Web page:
“Anyone could be a photographer; even a monkey could do it,” you’ll hear some people say. And while it will make you furious, it turns out that some monkeys actually want to become photographers. When Danish biologist Mogens Trolle was taking photos of monkeys in Indonesia, one of them approached his camera and it seems as if it wanted to take his job.
There are some photographic opportunities that you don’t encounter every day. A wildlife rescue center in Western Australia recently shared a set of incredible images showing a huge python swallowing a freshwater crocodile in one go.
When you photograph birds, their beauty really gets in focus against a clean and simple background. But when you’re out there with your camera, it can be pretty difficult to get a nice and clean background in bird photos. In this video, Jan Wegener shares a couple of simple tricks that will help you raise your photos to a whole new level.
If you are just starting out with photography, you’re learning about plenty of new concepts. Depth of field is one of them. Although it’s one of the essential elements to understand, it can be overwhelming if you’re completely new to it. Therefore, I have come up with the ultimate beginner’s guide to controlling depth of field with lens aperture. While I focus on nature photography, you’ll find this guide handy regardless of the genre you generally shoot. So, let’s get right into it!
Last year I joined my local photography club. The club holds regular competitions and I was amazed by the quality of the bird and wildlife photographs. I’ve never been much of a natural history photographer. So it’s not surprising that my own photographs did very poorly in competitions. In particular, a judge criticised a woodpecker photograph that I submitted because it was clearly on a bird feeder. “Hand of man!” he said as he dismissed my attempt.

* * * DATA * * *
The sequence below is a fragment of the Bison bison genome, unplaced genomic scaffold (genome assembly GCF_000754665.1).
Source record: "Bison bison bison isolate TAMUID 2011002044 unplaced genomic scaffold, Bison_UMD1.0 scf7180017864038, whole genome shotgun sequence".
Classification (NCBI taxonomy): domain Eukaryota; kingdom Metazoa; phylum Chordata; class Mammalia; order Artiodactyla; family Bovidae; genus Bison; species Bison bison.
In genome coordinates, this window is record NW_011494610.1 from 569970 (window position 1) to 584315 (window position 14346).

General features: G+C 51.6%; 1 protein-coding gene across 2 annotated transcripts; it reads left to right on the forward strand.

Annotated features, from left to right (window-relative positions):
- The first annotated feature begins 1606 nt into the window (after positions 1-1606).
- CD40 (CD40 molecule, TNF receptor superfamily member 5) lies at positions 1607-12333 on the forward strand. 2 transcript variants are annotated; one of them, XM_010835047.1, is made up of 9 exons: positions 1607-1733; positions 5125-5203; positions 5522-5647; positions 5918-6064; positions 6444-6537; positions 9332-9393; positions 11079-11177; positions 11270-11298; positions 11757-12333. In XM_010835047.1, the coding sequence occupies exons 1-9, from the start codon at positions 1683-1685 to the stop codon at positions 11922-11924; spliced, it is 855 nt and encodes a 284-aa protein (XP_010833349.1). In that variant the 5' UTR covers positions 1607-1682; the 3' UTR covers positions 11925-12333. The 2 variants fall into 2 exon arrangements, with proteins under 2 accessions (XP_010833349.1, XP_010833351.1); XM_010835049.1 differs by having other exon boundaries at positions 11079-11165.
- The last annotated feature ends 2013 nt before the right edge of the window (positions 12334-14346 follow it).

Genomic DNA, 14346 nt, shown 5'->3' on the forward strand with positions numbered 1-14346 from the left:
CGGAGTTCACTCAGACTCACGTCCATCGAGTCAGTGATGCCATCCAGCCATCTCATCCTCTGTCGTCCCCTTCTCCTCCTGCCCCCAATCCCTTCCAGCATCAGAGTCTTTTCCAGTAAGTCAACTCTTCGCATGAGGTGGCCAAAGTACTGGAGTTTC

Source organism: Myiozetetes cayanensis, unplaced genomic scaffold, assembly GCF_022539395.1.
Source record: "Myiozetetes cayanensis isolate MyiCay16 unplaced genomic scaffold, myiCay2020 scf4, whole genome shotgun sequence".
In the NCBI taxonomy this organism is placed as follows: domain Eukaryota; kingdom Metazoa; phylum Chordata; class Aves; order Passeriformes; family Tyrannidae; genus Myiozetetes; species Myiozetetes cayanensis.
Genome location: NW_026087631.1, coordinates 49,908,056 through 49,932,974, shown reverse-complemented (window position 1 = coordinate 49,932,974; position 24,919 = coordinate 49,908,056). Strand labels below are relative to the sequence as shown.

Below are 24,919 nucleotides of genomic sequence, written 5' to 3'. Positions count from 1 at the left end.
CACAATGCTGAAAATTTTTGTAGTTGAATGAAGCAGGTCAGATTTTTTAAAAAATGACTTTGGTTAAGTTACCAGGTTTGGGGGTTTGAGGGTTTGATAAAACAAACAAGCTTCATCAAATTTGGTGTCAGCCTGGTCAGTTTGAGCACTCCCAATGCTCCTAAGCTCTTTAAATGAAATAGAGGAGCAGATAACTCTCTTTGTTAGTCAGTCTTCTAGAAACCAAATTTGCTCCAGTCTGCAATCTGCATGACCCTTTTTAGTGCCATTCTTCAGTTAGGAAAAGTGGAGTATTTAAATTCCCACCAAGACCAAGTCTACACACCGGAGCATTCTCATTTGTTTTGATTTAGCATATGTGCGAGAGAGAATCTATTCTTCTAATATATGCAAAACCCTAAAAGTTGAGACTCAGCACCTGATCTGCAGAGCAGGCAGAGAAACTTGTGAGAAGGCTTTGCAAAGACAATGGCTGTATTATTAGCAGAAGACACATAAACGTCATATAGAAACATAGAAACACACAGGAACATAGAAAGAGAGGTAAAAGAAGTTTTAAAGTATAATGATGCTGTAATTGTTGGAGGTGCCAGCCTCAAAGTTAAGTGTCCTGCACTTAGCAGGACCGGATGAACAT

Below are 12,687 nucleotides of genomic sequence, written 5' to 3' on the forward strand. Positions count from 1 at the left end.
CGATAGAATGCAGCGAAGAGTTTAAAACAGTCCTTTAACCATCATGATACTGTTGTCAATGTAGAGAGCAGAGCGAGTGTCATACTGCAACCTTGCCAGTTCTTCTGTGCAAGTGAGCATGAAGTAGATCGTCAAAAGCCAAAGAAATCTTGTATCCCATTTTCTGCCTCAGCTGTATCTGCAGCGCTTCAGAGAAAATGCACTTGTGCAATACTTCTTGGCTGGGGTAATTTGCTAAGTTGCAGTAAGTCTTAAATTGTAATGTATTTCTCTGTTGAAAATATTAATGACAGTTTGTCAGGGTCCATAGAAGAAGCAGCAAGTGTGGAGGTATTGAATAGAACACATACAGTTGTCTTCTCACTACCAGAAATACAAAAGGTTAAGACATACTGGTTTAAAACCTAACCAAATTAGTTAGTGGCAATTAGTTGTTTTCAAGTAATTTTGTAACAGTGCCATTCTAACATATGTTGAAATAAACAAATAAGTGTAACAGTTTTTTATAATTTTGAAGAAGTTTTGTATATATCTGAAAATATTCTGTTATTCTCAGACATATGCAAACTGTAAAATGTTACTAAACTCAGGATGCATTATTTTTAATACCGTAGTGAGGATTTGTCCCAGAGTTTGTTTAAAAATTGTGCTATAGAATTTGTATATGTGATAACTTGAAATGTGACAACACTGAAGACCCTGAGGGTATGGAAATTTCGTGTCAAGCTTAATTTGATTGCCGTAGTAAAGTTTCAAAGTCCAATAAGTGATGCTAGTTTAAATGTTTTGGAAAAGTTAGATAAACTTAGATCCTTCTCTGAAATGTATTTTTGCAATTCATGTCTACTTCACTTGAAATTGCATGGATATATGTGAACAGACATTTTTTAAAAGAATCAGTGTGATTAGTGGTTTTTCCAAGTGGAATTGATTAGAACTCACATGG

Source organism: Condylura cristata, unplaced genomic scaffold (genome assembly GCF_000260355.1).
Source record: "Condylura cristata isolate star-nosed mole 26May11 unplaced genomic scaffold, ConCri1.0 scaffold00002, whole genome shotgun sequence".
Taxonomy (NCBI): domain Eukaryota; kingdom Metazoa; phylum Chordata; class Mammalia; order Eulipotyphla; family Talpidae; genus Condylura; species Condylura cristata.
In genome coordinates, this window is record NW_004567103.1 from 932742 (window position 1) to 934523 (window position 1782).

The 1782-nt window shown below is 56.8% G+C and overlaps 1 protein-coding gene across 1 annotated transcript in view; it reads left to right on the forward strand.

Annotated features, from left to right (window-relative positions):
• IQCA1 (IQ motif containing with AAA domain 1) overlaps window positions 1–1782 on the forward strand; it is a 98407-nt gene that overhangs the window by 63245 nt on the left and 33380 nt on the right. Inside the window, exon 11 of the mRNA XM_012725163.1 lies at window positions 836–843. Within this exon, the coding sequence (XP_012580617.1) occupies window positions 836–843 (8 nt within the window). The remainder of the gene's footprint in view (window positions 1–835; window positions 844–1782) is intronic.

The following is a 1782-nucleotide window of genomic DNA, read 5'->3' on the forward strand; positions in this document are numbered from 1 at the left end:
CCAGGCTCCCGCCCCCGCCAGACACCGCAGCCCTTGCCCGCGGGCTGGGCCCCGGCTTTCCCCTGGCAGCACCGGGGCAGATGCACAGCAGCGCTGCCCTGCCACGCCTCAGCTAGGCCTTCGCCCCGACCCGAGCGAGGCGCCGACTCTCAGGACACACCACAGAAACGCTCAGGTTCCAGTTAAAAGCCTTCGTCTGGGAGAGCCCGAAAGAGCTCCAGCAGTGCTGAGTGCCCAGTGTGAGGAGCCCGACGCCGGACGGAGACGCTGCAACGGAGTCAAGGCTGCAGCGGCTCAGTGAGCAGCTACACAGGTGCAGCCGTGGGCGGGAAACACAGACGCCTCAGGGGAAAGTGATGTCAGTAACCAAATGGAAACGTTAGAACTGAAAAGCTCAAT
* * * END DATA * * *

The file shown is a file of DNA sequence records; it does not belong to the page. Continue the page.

Africa Geographic has just disqualified Björn Persson, its 2019 Photographer of the Year. His photo of an elephant named Tim won this year’s contest. However, the judges later discovered that the image doesn’t accurately reflect Tim’s look. It turned out that Persson overdid it with photo manipulation, so he’s been stripped of his award and a new contest winner has been announced.
Wildlife photography can be really rewarding, but it doesn’t come without its dangers. Australian photographer Chris Bray recently shared a video via ViralHog showing “the hazards of being a wildlife photographer.” The video shows his wife Jess getting squished by a couple of curious baby elephant seals, and I think this is what cuteness overload looks like.
The Comedy Wildlife Photography Awards brings funny photos and wildlife photography together, which means: it brings you lots of photos of funny animals. How can it be better than that? The 2019 competition is still on the run, but the team has shared some of the best entries so far with DIYP. Check them out below and have a good laugh just like we did.
In 2018, Sudan, the last remaining northern white rhino passed away of natural causes at the Ol Pejeta conservancy in Laikipia County, Kenya thus ending the existence of their subspecies.
Not far from Sudan’s grave lives Fatu and Najin (mother and daughter), the last known living northern white rhinos on the planet. A loss of habitat and poaching of their valuable horns to be sold off in the black market for traditional eastern medicinal purposes bound for countries such as China, South Korea, and Vietnam has led to the demise of their species.
These images are some of the last known photographs of a more-than-60-year-old elephant named simply F_MU1. Created by wildlife photographer Will Burrard-Lucas, they document a brief moment of her time on this earth towards the end of her life. With tusks that touched the ground, Will notes that she died of natural causes not long after these photographs were captured.